The home church of U.S. journalist James Foley, who was brutally beheaded by ISIS militants last week, held a memorial service in Rochester, New Hampshire, Sunday, remembering him for living his faith by highlighting suffering. The journalist's family released a final letter sent by him while he was in captivity, where he prayed regularly.
The memorial Mass was attended by Foley's parents, John and Diane Foley, and hundreds of others at Our Lady of the Holy Rosary church, The Associated Press reported.
Bishop Peter Libasci, who spoke at the memorial Mass, was quoted as telling the crowd that Foley was captured for the first time in Libya in 2011, and yet he "went back again that we might open our eyes. That we might indeed know how precious is this gift. May almighty God grant peace to James and to all our fragile world." more >>
Nigerian terrorist group Boko Haram has declared an "Islamic Caliphate" in the predominantly Christian town of Gwoza, which it seized earlier in August and slaughtered over 100 civilians.
"Thanks be to Allah who gave victory to our brethren in (the town of) Gwoza and made it part of the Islamic caliphate," Boko Haram leader Abubakar Shekau says in a 52-minute video obtained by AFP on Sunday, which also apparently shows the execution of civilians.
The Nigerian military has rejected the claim, stating that the "sovereignty and territorial integrity of the Nigerian state is still intact." more >>
James Foley, the American photojournalist beheaded by ISIS militants was reportedly trying to forge dialogue between Christians and Muslims, his former fellow hostage said.
"It's completely ironic," French journalist Nicolas Henin told the Irish Times after learning of Foley's beheading. "James got hold of a Koran in English and he was fascinated by it. There were times he read it without interruption. After being taken hostage twice, he said his career as a reporter was obviously jinxed."
However, Foley was not deterred and continued working for the Global Post and the Agence France-Presse. He was taken hostage in 2012 while on assignment in Syria, which was under attack from ISIS at the time. During his imprisonment, Foley was convicted and felt the need to try and do his part to encourage dialogue between Christians and Muslims. more >>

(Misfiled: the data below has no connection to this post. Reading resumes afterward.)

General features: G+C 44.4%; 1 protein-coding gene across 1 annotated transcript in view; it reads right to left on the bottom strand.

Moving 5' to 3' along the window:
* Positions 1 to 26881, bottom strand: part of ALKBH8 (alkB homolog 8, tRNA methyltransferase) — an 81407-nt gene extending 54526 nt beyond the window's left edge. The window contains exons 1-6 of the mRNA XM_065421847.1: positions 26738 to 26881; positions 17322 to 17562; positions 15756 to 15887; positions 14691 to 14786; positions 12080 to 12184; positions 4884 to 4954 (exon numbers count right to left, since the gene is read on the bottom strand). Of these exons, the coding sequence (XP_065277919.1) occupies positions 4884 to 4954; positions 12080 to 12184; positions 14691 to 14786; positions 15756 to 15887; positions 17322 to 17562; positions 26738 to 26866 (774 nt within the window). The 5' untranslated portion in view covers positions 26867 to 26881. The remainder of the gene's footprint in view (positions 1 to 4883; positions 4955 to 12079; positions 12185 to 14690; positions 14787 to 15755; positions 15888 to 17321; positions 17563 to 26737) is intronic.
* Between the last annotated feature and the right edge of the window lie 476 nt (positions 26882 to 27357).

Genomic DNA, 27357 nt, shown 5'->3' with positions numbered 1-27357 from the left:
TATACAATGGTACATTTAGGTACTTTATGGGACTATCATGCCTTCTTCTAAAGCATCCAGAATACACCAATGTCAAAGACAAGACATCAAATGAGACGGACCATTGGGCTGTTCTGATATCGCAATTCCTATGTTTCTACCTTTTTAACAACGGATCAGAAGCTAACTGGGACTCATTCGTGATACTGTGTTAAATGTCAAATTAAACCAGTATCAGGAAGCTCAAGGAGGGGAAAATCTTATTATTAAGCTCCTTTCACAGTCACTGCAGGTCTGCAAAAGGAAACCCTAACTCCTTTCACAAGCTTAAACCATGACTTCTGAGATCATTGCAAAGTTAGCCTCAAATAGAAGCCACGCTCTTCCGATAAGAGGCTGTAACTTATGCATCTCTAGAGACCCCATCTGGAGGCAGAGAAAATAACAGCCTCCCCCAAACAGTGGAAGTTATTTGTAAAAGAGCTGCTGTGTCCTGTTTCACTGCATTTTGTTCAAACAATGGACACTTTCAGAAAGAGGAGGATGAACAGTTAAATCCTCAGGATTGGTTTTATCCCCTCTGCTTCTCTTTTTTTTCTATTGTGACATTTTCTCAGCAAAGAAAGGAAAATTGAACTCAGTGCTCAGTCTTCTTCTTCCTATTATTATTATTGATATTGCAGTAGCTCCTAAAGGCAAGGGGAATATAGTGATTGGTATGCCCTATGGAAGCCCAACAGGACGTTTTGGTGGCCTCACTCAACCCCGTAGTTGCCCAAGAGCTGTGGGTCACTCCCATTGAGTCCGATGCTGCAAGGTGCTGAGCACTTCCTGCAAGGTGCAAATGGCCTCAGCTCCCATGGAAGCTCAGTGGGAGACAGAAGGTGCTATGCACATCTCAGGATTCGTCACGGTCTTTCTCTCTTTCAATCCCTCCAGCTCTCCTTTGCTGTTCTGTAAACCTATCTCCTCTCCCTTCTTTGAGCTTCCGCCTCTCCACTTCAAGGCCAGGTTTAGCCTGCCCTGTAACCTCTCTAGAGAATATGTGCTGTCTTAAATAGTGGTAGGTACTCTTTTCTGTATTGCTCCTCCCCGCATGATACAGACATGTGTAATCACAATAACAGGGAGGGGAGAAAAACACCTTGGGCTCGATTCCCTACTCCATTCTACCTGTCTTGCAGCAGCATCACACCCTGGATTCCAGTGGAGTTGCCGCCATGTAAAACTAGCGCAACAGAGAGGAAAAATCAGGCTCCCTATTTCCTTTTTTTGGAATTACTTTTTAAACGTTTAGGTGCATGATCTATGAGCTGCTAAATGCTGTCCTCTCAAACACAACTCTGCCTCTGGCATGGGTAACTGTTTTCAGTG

As ISIS continues to kill Christians and religious minorities throughout Iraq and Syria, the Pentagon has issued a statement warning of the extremity of ISIS' actions and the danger the Jihadists pose.
"They are beyond just a terrorist group," Defense Secretary Chuck Hagel said during a news briefing on Thursday. "They marry ideology, a sophistication of strategic and tactical military prowess … this is beyond anything we have seen, and we must prepare for everything. And the only way you do that is that you take a cold, steely hard look at it and get ready."
It's the second time this week that ISIS' ideology has been condemned by the U.S. government. President Obama addressed the group's motives during a press conference on the murder of American journalist James Foley, who was beheaded by ISIS, and whose death has stirred emotions around the world. more >>
Pope Francis has called the family of American journalist James Foley, who was beheaded by Islamic militants in a video posted by terror group ISIS earlier this week. The family is said to be "moved and grateful" by the pontiff's gesture.
"Pope Francis phoned the family of #JamesFoley this afternoon at their residence in New Hampshire. The family was 'moved and grateful,'" Father James Martin, a Jesuit priest, wrote in a Twitter message Thursday.
Martin clarified that a Vatican official gave him permission to share the news. more >>
When comparing the terrorist group Islamic State of Iraq and Syria (ISIS) and al Qaeda, experts on international terrorism say that one should be careful in saying that one group is more violent than the other.
John G. Horgan, professor at University of Massachusetts Lowell and director of the Center for Terrorism & Security Studies, told The Christian Post on Thursday that he doubted the claim that ISIS was necessarily more violent.
"We seem to have short memories when it comes to Al Qaeda. I'd caution against thinking of Al Qaeda as somehow 'softer' face of violent Islamism," said Horgan. more >>